Once there was no “secular”
by Ken Myers
In 2016, historians Thomas Albert Howard and Mark Nolll edited an anthology titled Protestantism after 500 Years (Oxford University Press). Carlos Eire’s essay in this book is called “Redefining the Sacred and the Spiritual: How the Protestant Reformation Really Did Disenchant the World.” The following paragraphs summarize one of the main themes frequently addressed by MARS HILL AUDIO.
“If one turns to the metaphysical concepts championed by Protestants — concepts that were philosophical and theological, but had immense practical ramifications — the Protestant Reformation can be seen as a major cultural shift, and a crucial step in the secularization of the world, as long as the term ‘secularization’ is not understood too narrowly, along lines that confuse it with the current state of church/state relations in the twenty-first-century Western world. Instead, ‘secularization’ should be understood as a process whereby the realm of the sacred was redefined and contained within a more constricted sphere, both privately and publicly. These conceptual shifts just mentioned point more directly to ‘desesacralization’ than what we common understand as ‘secularization’ in our own day — that is they manifest a reinterpretation of the sacred and its place in human life rather than a redefinition of the magic/religion dialectic or the relation between church and state. These conceptual shifts redefine one of the crucial elements of every civilization: the way in which ontological categories are sorted and reality is conceived.
“The fact that these abstract concepts were perceived by Reformation era Catholics and Protestants as essential markers of the difference between each other is telling. So is the fact that this perceived difference referred to the divine and supernatural, not the demonic and preternatural, or the ‘religio-magical.’ As Catholics and Protestants understood it, what divided them was a different understanding of the sacred, not the demonic or magical.
“But how, exactly, did this paradigm shift take shape?
“First and foremost, the great ontological difference between the physical and spiritual realms upheld by Protestants, especially in the Reformed tradition, drove a wedge between matter and spirit. Iconoclasm was its initial manifestation, but it extended much further than religious imagery, to other symbols: shrines, relics, the Eucharist, and all rituals. The most extreme version of this reinterpretation of matter and spirit found voice in the Reformed Protestant tradition, and in two of its guiding principles: finitum non est infiniti (the finite cannot contain the infinite), and quantum sensui tribueris tantum spiritui dextraxeris (the physical detracts from the spiritual).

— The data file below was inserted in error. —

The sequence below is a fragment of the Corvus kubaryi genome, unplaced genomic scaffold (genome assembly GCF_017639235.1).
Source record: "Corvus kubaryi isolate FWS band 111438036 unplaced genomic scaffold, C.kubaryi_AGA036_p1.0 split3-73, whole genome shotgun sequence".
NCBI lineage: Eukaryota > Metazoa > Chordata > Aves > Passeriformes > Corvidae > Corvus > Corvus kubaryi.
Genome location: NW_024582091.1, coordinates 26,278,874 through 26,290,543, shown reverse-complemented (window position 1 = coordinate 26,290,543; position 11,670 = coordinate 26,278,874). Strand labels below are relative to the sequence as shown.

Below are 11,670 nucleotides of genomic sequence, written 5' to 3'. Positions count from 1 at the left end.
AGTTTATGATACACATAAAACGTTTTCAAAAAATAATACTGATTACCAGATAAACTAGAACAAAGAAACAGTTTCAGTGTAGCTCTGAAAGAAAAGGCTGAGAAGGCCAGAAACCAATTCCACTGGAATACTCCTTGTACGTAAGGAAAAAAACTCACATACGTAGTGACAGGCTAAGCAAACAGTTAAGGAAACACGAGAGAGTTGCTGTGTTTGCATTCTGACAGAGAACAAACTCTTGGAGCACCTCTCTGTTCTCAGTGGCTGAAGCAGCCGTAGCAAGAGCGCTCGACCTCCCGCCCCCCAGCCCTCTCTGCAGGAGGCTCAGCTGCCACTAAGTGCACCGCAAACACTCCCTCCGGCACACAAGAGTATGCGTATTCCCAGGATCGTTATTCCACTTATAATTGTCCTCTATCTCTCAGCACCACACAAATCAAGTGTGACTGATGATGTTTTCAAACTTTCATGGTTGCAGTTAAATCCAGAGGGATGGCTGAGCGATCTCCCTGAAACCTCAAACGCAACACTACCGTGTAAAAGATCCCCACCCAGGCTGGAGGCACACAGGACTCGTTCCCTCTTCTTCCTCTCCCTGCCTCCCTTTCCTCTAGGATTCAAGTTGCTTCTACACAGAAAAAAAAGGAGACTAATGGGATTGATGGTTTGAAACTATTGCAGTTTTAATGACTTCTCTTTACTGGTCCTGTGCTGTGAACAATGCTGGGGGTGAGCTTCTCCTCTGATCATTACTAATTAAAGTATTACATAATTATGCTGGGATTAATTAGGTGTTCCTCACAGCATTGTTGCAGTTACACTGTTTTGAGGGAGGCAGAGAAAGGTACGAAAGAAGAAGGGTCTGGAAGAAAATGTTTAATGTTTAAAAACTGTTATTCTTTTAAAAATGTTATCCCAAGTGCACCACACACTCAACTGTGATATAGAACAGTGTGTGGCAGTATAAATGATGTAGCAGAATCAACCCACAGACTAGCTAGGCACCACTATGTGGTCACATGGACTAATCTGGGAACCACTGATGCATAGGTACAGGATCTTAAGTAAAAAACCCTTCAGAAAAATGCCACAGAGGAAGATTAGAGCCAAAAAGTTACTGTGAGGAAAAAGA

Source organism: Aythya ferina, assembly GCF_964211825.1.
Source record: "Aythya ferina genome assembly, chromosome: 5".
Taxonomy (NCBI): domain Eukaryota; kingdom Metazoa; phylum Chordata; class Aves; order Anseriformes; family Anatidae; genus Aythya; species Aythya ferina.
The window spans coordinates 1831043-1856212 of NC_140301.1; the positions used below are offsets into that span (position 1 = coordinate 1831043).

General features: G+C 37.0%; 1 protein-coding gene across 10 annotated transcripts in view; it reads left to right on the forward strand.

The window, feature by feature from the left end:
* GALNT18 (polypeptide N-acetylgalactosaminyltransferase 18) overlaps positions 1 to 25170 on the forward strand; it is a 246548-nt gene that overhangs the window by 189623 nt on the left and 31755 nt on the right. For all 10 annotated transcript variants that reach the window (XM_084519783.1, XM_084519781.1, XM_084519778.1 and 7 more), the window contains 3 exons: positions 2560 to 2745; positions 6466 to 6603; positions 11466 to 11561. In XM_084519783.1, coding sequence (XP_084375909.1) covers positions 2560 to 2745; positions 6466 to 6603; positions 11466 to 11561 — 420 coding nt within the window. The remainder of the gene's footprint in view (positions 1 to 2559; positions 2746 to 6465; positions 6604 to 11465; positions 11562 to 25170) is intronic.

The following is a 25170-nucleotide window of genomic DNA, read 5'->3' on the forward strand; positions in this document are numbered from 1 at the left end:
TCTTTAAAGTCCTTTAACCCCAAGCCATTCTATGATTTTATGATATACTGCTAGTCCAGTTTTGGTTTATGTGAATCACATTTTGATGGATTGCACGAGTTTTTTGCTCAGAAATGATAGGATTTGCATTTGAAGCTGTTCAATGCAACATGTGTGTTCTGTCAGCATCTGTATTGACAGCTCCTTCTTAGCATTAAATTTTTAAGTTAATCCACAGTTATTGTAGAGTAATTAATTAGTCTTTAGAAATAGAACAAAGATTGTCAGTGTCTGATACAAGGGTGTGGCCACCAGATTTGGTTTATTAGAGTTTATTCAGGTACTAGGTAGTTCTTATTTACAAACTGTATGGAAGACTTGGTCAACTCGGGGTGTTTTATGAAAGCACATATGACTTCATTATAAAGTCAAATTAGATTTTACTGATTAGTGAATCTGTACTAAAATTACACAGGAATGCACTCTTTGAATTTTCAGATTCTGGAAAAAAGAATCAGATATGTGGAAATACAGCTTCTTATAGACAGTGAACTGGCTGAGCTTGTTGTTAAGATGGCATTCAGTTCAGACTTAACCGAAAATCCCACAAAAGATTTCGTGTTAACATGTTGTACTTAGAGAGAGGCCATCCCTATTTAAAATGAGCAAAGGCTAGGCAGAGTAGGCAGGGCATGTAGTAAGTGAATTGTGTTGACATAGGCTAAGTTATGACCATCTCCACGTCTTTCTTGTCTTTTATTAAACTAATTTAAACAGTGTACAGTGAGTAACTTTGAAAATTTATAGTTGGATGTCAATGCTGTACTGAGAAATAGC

“Second, despite the differences among them, Protestants redrew the boundaries between natural and supernatural, and rejected the commonplace irruptions of the sacred favored in medieval religion. In other words, Protestants largely rejected post-biblical miracles, and especially those practically-oriented supernatural events that historians now classify as thaumaturgy. God could work miracles, certainly, and the Bible was full of them, but as Protestants saw it, the age of miracles had passed and God’s direct supernatural interventions were a thing of the past, strictly limited to biblical times. What is more, with just a few exceptions among more radical sixteenth-century movements, Protestants denied the possibility of mystical ecstasies, visions, apparitions, revelations, levitations, bilocations, and all other supernatural phenomena associated with intimate encounters between the human and the divine.
“Relying on the original meaning of the word secular (Latin: saeculum = ‘this age’ or ‘earthly time’), one can argue that these changes contributed substantially to the secularization of the West by creating societies that were more this-worldly than ever before — societies that rejected the medieval sub specie aeternitatis worldview in which human existence in all history had an eternal and supernatural backdrop. In essence, then, this ‘secularizing’ is much more than just a circumscribing of the role of religion in the public sphere. It is a circumscribing of the sacred, and the emergence of a new understanding of reality itself.
“These paradigm shifts were much more than a mere change in thinking or in worldview. They also had a profound and immediate impact on the cultural, social, economic, and political structure of Protestant communities — and on Western Europe as a whole.
“The Protestant Reformation was a metaphysical and epistemic revolution, a new way of interpreting reality and of approaching the ultimate. To put it in the simplest terms, it re-drew the boundaries between heaven and earth, the sacred and the profane.”